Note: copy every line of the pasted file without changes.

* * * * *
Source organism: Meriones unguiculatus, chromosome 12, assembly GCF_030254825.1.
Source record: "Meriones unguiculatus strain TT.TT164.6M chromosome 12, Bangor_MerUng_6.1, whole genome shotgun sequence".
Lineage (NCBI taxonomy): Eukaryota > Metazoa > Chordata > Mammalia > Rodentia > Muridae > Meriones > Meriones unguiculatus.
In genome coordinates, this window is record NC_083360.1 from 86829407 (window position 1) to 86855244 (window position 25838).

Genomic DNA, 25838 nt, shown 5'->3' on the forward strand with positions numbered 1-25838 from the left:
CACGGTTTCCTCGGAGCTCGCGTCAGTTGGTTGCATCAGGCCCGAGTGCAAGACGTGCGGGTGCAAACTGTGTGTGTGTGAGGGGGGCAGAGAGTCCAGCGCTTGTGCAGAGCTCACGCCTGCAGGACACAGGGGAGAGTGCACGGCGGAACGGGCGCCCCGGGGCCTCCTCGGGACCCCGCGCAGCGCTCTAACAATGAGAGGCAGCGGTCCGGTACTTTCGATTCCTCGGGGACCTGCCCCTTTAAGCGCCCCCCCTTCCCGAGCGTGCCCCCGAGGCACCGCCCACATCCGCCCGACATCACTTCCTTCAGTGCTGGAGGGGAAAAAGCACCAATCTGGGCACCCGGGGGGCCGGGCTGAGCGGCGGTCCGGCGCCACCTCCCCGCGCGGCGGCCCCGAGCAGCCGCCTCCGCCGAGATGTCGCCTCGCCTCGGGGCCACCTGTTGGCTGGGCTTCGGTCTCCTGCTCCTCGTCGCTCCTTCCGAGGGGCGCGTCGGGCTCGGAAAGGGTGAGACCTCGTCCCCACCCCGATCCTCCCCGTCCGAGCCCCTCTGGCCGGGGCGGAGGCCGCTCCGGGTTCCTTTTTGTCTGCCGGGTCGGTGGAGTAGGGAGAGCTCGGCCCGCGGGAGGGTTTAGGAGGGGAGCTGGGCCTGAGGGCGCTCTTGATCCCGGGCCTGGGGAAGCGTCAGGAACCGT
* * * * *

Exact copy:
Source organism: Meriones unguiculatus, chromosome 12, assembly GCF_030254825.1.
Source record: "Meriones unguiculatus strain TT.TT164.6M chromosome 12, Bangor_MerUng_6.1, whole genome shotgun sequence".
Lineage (NCBI taxonomy): Eukaryota > Metazoa > Chordata > Mammalia > Rodentia > Muridae > Meriones > Meriones unguiculatus.
In genome coordinates, this window is record NC_083360.1 from 86829407 (window position 1) to 86855244 (window position 25838).

Genomic DNA, 25838 nt, shown 5'->3' on the forward strand with positions numbered 1-25838 from the left:
CACGGTTTCCTCGGAGCTCGCGTCAGTTGGTTGCATCAGGCCCGAGTGCAAGACGTGCGGGTGCAAACTGTGTGTGTGTGAGGGGGGCAGAGAGTCCAGCGCTTGTGCAGAGCTCACGCCTGCAGGACACAGGGGAGAGTGCACGGCGGAACGGGCGCCCCGGGGCCTCCTCGGGACCCCGCGCAGCGCTCTAACAATGAGAGGCAGCGGTCCGGTACTTTCGATTCCTCGGGGACCTGCCCCTTTAAGCGCCCCCCCTTCCCGAGCGTGCCCCCGAGGCACCGCCCACATCCGCCCGACATCACTTCCTTCAGTGCTGGAGGGGAAAAAGCACCAATCTGGGCACCCGGGGGGCCGGGCTGAGCGGCGGTCCGGCGCCACCTCCCCGCGCGGCGGCCCCGAGCAGCCGCCTCCGCCGAGATGTCGCCTCGCCTCGGGGCCACCTGTTGGCTGGGCTTCGGTCTCCTGCTCCTCGTCGCTCCTTCCGAGGGGCGCGTCGGGCTCGGAAAGGGTGAGACCTCGTCCCCACCCCGATCCTCCCCGTCCGAGCCCCTCTGGCCGGGGCGGAGGCCGCTCCGGGTTCCTTTTTGTCTGCCGGGTCGGTGGAGTAGGGAGAGCTCGGCCCGCGGGAGGGTTTAGGAGGGGAGCTGGGCCTGAGGGCGCTCTTGATCCCGGGCCTGGGGAAGCGTCAGGAACCGT